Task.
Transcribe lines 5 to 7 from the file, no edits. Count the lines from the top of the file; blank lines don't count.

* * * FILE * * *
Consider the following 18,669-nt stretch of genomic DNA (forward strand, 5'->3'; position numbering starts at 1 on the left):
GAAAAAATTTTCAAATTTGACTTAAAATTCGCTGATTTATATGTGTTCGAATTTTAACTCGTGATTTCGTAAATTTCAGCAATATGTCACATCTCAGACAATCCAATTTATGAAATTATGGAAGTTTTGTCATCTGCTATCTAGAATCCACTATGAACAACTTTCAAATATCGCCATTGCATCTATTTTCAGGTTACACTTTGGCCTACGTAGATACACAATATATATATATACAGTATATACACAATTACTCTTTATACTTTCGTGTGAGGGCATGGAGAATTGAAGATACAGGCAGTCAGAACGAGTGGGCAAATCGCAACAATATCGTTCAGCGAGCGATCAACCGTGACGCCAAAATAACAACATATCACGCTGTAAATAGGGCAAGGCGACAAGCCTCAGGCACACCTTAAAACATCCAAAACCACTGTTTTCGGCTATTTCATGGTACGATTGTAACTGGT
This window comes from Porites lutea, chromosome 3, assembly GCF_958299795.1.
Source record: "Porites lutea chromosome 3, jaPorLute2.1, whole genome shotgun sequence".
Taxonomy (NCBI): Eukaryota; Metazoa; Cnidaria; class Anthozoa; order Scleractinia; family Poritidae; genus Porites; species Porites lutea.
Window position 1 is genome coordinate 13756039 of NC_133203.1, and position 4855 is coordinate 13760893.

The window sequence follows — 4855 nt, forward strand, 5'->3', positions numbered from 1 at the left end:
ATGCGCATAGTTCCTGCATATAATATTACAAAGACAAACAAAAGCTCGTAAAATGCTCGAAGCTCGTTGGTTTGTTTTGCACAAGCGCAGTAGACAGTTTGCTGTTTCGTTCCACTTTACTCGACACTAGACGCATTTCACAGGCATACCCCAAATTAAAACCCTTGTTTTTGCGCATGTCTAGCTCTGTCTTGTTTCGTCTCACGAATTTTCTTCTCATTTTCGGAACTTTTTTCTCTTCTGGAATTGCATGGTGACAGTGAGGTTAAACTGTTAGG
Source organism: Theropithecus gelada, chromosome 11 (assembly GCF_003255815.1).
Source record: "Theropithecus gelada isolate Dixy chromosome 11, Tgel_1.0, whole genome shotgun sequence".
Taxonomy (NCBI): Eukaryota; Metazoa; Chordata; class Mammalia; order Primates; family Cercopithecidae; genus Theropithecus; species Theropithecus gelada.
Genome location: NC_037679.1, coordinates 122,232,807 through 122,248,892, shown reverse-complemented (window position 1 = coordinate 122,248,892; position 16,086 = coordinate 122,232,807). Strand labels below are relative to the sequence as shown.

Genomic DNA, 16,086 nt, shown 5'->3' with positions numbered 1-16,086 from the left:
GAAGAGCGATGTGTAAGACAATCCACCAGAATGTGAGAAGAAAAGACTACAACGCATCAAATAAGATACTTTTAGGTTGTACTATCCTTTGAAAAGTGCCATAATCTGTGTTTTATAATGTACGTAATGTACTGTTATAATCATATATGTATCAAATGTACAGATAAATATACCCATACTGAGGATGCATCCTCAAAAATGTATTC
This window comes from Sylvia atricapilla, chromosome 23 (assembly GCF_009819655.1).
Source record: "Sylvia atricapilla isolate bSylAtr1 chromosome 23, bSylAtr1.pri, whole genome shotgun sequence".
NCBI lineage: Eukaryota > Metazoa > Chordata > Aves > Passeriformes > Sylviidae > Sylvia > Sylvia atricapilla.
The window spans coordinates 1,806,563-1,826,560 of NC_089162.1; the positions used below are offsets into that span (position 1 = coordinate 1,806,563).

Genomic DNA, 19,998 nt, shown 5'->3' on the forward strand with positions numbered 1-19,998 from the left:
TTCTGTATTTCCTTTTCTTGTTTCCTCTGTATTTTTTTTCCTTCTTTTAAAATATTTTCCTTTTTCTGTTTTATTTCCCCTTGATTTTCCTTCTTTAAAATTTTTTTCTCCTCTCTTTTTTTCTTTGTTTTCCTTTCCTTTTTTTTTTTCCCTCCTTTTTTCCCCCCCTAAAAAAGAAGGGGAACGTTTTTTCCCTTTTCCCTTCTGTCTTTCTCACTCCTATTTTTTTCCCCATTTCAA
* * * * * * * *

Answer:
Taxonomy (NCBI): Eukaryota; Metazoa; Cnidaria; class Anthozoa; order Scleractinia; family Poritidae; genus Porites; species Porites lutea.
Window position 1 is genome coordinate 13756039 of NC_133203.1, and position 4855 is coordinate 13760893.

The window sequence follows — 4855 nt, forward strand, 5'->3', positions numbered from 1 at the left end: